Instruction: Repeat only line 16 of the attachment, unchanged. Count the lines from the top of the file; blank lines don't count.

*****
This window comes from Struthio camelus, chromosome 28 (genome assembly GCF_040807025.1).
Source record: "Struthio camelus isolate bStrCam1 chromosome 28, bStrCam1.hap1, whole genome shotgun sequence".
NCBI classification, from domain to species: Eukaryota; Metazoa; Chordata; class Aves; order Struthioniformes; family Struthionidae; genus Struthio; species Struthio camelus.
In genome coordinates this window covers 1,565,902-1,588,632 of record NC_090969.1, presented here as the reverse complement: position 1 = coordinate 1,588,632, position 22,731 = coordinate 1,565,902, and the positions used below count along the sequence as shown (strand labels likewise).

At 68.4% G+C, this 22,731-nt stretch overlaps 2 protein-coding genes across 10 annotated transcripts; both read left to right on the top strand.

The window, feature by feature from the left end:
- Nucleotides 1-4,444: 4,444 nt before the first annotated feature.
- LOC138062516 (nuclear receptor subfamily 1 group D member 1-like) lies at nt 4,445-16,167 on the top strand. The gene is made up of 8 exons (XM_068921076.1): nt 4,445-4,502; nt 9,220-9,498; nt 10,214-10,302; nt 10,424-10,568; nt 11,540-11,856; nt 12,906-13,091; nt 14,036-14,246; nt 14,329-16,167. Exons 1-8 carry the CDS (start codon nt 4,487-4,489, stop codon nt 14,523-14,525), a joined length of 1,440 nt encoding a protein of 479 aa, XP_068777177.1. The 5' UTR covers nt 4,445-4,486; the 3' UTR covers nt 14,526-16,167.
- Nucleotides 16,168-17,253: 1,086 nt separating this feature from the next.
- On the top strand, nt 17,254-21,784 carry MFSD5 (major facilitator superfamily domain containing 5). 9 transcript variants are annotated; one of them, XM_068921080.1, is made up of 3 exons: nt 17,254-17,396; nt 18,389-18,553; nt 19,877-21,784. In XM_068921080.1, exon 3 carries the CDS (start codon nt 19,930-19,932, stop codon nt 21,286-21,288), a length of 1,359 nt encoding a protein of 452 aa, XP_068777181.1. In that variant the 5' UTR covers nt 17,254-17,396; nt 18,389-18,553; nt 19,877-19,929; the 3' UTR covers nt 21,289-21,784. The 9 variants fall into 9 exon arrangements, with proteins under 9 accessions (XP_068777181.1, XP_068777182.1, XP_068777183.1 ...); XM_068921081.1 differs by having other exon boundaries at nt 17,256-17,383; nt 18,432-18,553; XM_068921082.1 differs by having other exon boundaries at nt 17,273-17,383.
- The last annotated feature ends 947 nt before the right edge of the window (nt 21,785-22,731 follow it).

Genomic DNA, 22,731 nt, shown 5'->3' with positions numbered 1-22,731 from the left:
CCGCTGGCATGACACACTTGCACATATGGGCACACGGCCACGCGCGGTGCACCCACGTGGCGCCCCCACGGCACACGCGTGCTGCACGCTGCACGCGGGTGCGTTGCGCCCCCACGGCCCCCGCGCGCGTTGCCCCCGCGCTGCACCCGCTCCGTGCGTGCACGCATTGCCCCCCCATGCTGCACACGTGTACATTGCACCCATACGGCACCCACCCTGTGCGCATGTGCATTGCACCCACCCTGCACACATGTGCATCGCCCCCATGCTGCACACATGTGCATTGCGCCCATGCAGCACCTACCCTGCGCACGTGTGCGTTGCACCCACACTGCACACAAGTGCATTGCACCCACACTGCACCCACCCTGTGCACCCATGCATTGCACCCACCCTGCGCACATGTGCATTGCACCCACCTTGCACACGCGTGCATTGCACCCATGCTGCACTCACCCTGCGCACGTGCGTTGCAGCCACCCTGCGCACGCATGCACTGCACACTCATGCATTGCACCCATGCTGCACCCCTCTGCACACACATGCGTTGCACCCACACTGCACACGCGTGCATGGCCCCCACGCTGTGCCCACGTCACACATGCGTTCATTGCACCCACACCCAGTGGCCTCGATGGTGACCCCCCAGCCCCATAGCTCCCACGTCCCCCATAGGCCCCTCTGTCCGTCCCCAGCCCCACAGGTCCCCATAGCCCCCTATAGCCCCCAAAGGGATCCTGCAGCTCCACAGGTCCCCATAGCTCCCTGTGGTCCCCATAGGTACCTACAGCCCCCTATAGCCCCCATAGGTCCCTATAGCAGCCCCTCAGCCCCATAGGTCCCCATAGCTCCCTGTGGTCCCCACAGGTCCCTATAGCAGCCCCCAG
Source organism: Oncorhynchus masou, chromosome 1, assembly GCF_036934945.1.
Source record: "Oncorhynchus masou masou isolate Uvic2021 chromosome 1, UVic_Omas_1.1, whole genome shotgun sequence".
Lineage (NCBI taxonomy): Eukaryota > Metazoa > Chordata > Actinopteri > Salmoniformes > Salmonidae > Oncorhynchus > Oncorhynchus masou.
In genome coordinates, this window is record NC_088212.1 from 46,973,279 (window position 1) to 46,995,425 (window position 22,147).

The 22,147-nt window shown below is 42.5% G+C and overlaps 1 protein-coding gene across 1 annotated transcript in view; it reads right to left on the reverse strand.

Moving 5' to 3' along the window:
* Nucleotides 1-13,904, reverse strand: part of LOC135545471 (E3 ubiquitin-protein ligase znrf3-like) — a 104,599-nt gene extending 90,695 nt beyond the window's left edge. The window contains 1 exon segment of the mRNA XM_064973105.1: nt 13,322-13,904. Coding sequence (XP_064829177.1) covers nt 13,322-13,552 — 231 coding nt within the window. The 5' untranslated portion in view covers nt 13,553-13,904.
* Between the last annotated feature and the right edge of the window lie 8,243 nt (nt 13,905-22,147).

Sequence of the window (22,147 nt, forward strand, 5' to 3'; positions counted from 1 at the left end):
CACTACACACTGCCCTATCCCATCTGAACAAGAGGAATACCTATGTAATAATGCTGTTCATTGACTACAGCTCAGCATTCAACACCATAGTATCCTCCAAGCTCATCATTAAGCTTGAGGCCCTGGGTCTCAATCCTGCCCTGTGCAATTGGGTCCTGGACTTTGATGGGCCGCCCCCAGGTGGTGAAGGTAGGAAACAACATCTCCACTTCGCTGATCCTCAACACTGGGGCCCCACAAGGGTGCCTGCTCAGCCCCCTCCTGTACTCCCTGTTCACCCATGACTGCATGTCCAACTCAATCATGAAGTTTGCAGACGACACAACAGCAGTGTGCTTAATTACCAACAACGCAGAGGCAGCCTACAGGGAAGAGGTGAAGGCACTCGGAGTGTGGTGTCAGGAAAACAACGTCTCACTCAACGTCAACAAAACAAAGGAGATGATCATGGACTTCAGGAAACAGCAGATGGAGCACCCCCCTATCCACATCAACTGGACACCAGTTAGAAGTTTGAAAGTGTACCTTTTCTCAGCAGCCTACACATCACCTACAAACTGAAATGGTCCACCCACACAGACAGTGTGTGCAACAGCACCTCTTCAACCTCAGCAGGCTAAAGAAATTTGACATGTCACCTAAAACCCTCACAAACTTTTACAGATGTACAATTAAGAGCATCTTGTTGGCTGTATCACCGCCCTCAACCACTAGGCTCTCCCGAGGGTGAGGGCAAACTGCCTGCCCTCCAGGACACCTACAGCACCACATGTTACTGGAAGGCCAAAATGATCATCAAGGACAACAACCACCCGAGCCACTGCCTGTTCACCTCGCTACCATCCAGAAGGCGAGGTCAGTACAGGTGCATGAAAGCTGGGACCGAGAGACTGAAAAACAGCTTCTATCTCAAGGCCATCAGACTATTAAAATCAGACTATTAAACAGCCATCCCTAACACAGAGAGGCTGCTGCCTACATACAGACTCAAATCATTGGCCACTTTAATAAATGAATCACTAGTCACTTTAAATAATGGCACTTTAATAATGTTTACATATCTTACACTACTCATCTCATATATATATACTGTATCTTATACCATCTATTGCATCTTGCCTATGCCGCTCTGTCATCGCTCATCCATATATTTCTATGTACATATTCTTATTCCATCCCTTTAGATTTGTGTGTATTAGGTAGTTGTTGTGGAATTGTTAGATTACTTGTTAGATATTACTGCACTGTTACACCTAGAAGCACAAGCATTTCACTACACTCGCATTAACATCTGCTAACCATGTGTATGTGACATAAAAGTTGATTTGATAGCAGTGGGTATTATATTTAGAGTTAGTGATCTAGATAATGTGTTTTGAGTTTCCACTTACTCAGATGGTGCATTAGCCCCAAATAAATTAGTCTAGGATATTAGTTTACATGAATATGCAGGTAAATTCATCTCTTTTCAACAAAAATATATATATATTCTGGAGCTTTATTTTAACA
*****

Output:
Lineage (NCBI taxonomy): Eukaryota > Metazoa > Chordata > Actinopteri > Salmoniformes > Salmonidae > Oncorhynchus > Oncorhynchus masou.